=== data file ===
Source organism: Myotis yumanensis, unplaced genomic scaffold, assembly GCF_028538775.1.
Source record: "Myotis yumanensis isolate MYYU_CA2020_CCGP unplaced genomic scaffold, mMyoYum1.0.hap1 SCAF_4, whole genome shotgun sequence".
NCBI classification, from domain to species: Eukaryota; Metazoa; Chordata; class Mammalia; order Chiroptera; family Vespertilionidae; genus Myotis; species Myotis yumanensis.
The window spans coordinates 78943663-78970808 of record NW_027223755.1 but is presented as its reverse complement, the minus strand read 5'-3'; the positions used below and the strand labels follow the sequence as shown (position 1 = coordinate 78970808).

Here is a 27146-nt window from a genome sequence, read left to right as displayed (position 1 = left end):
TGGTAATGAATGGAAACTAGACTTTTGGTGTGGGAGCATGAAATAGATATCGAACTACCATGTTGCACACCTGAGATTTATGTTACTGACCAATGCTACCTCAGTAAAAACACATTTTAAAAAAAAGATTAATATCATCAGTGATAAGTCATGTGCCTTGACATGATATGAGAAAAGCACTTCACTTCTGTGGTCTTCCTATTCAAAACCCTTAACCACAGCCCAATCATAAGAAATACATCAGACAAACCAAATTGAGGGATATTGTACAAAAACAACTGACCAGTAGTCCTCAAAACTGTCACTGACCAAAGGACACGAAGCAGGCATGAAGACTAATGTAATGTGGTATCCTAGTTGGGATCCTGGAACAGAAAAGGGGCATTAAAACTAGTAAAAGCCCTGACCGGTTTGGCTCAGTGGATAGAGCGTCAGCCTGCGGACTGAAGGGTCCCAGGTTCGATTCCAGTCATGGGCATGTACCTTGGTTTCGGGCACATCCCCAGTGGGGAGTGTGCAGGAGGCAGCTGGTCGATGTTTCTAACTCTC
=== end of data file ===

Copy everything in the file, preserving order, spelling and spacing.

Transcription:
Source organism: Myotis yumanensis, unplaced genomic scaffold, assembly GCF_028538775.1.
Source record: "Myotis yumanensis isolate MYYU_CA2020_CCGP unplaced genomic scaffold, mMyoYum1.0.hap1 SCAF_4, whole genome shotgun sequence".
NCBI classification, from domain to species: Eukaryota; Metazoa; Chordata; class Mammalia; order Chiroptera; family Vespertilionidae; genus Myotis; species Myotis yumanensis.
The window spans coordinates 78943663-78970808 of record NW_027223755.1 but is presented as its reverse complement, the minus strand read 5'-3'; the positions used below and the strand labels follow the sequence as shown (position 1 = coordinate 78970808).

Here is a 27146-nt window from a genome sequence, read left to right as displayed (position 1 = left end):
TGGTAATGAATGGAAACTAGACTTTTGGTGTGGGAGCATGAAATAGATATCGAACTACCATGTTGCACACCTGAGATTTATGTTACTGACCAATGCTACCTCAGTAAAAACACATTTTAAAAAAAAGATTAATATCATCAGTGATAAGTCATGTGCCTTGACATGATATGAGAAAAGCACTTCACTTCTGTGGTCTTCCTATTCAAAACCCTTAACCACAGCCCAATCATAAGAAATACATCAGACAAACCAAATTGAGGGATATTGTACAAAAACAACTGACCAGTAGTCCTCAAAACTGTCACTGACCAAAGGACACGAAGCAGGCATGAAGACTAATGTAATGTGGTATCCTAGTTGGGATCCTGGAACAGAAAAGGGGCATTAAAACTAGTAAAAGCCCTGACCGGTTTGGCTCAGTGGATAGAGCGTCAGCCTGCGGACTGAAGGGTCCCAGGTTCGATTCCAGTCATGGGCATGTACCTTGGTTTCGGGCACATCCCCAGTGGGGAGTGTGCAGGAGGCAGCTGGTCGATGTTTCTAACTCTC